Author sentenced to jail for blasphemy in story collection
Where Is God? logo
By HANAN FAYED

CAIRO: Author Karam Saber will schedule an appeal session for Saturday after the Misdemeanor Court of Appeal upheld Thursday a five year imprisonment sentence, according to Al-Ahram Gate.

Saber is accused on on charges of “insulting the divine” in his stories, Al-Ahram Gate reported. The Attorney-General had sent a request to his undersecretary in Beni Suef governorate to suspend the sentence.

“The stories in my collection do not undermine the divine or any religion … But I criticize in them our use of religion and twisting it to serve personal purposes,” Youm7 reported Saber as saying in a seminar at the January 2014 Cairo International Book Fair.

Citizens in Beba town in Beni Suef filed a legal complaint against Saber in April 2011, claiming that his 2010 short sorties collection Where Is God? promotes atheism. A court handed him the maximum penalty set out in the Penal Code for this charge, which is five years in prison, in May 2013 and his sentence was upheld in March 2014.

“The 2014 constitution limits penalties against authors to fines and prohibits jailing them in this kind of cases. A physical penalty against authors is completely unacceptable, they should not be treated like criminals,” Mohamed Mahmoud, lawyer at the Arabic Network for Human Rights Information (ANHRI), told The Cairo Post.

Beba District Court lacks geographical jurisdiction over the case because the book that was printed and published in Cairo, the ANHRI lawyers stated in their defense memorandum.

According ANHRI’s memorandum, both Al-Azhar and Beni Suef Coptic Diocese notified the court of their denunciation over the book.

“[The book] undermines all doctrinal, intellectual, and moral values, distorts and fragments the fabric of the Egyptian society with all its Islamic and Christian elements,” Al-Azhar stated.

“The diocese rejects mockery of the provisions of [religious] laws set out by the defendants in the books in question,” the diocese undersecretary said.

Saber’s take on his trial

“It is painful that ignorance and backwardness have taken us to this point where a judge who is ignorant of literature and art rules over literary work that he did not read. Rather, he relies on futile interpretations and narrow visions that judges innovators for the inclinations of their protagonists and seeks assistance from Al-Azhar and the Church,” Saber said at the book fair seminar.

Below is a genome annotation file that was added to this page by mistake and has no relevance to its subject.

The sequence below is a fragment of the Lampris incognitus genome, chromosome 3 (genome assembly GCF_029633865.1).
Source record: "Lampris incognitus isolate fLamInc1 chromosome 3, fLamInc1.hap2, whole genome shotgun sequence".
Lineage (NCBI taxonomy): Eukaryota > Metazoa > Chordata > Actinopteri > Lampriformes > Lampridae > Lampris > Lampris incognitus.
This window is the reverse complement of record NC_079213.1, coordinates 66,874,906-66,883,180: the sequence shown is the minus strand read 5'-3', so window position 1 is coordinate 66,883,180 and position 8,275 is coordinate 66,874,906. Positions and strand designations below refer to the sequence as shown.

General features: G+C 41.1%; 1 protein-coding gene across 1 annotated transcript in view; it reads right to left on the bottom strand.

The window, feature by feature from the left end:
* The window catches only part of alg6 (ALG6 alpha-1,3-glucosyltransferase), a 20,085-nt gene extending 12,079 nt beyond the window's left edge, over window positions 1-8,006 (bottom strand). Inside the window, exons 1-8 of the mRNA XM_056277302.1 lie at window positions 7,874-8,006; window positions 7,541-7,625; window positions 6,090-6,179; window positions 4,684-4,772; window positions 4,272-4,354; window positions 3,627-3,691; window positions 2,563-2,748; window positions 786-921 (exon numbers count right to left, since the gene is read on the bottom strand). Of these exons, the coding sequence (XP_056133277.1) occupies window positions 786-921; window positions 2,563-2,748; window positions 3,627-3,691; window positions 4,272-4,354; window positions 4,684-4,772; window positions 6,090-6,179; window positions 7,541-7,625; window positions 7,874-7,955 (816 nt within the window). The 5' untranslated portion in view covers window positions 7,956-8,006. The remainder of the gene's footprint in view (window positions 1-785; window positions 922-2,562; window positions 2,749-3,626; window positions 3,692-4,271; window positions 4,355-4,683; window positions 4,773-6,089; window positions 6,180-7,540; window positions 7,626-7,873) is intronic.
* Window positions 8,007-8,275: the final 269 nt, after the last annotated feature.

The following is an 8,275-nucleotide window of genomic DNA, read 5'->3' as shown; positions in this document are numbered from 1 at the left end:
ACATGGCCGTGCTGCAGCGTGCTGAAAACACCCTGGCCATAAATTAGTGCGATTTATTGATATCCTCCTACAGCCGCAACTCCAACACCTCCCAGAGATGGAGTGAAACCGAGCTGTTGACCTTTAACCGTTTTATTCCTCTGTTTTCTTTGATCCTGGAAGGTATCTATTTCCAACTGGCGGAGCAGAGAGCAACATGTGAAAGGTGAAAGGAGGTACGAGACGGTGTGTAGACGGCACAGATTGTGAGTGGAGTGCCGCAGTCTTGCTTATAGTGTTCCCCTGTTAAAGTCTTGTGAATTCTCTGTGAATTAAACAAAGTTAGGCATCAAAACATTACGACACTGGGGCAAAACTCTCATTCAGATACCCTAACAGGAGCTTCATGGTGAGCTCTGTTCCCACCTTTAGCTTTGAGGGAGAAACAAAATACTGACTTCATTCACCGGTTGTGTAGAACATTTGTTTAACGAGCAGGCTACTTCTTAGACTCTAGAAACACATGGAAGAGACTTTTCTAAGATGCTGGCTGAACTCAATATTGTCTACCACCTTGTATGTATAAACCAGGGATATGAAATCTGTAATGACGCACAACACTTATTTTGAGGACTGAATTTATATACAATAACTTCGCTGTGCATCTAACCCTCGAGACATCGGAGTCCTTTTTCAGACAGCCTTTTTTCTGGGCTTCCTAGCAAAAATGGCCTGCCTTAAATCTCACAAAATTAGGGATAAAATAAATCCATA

“[In the stories], I expose the fake religious discourse and detect the scale of contradictions in a patriarchal society that claims religiousness while it practices the opposite, especially in terms of oppressing women. I pose simple questions that seek God amid all this absurdity we are living in,” Saber said.

Saber claimed in March 2014 that a sheikh, who works with the Ministry of Endowment in Beba and is affiliated with the Islamist current, is behind the lawsuit, according to Al-Masry Al-Youm.

Saber said that farmers from the village from which the sheikh in question comes had won a case against the Ministry of Endowment, entitling them to a piece of land on which the ministry had control, according to Al-Masry Al-Youm.

“This sparked the sheikh’s anger and filed a lawsuit against me after the villagers hosted me in a seminar and one of them obtained the story collection,” Saber said.

Solidarity from human rights organizations

“Although Egyptian authorities claim blasphemy laws maintain social peace, they often have the opposite effect,” Human Rights Watch deputy Middle East and North Africa director Joe Stork said in a Thursday statement.

“Prosecuting people for beliefs peacefully expressed validates, rather than combats, intolerance,” Stork added.

In a Thursday statement, Amnesty International called on Egypt to commit to its international obligations to protect freedom of expression. “No person should be prosecuted for showing disdain or contempt for religion. International human rights law protects expression of ideas even when they are considered offensive or insulting,” it announced.

The two human rights organizations called on Egypt to amend its Penal Code to protect freedom of expression in compliance with the human rights conventions to which Egypt is a party.

Since the complaint was filed, Saber received widespread support from Egyptian intellectuals, writers, and artists.

In September 2013, 46 Egyptian human rights organizations released a statement in solidarity with Saber and expressed their grave concern that the public prosecution accepts legal complaints from individuals “who bear no status or interest from their complaints except gagging freedom of expression.”

Increasing blasphemy cases

In February, a Cairo Misdemeanor Court sentenced an Egyptian Shiite to five years in prison n charges of blasphemy and defaming the Prophet Mohamed’s companions.

“We have documented 48 cases of vigilante harassment and judicial prosecution from January 2011 to the end of 2013,” a researcher at the Egyptian Initiative for Personal Rights Ishak Ibrahim said in a February statement.

The number of blasphemy cases before courts increased from three in 2011 to 12 in 2012 and 13 in 2013. Courts convicted 27 of 42 defendants tried on defamation charges, according to the Egyptian Initiative for Personal Rights (EIPR) statement.

Three defendants were acquitted and charges against 11 defendants were rejected due to “lack of standing,” the statement said. Articles in the Penal Code related to blasphemy in effect lead to citizens being tried for their religious beliefs.

“This violates freedom of religion, belief, opinion and expression—fundamental human rights protected by the new Constitution and international conventions ratified by Egypt,” the statement said.

Recommend to friends

Leave a comment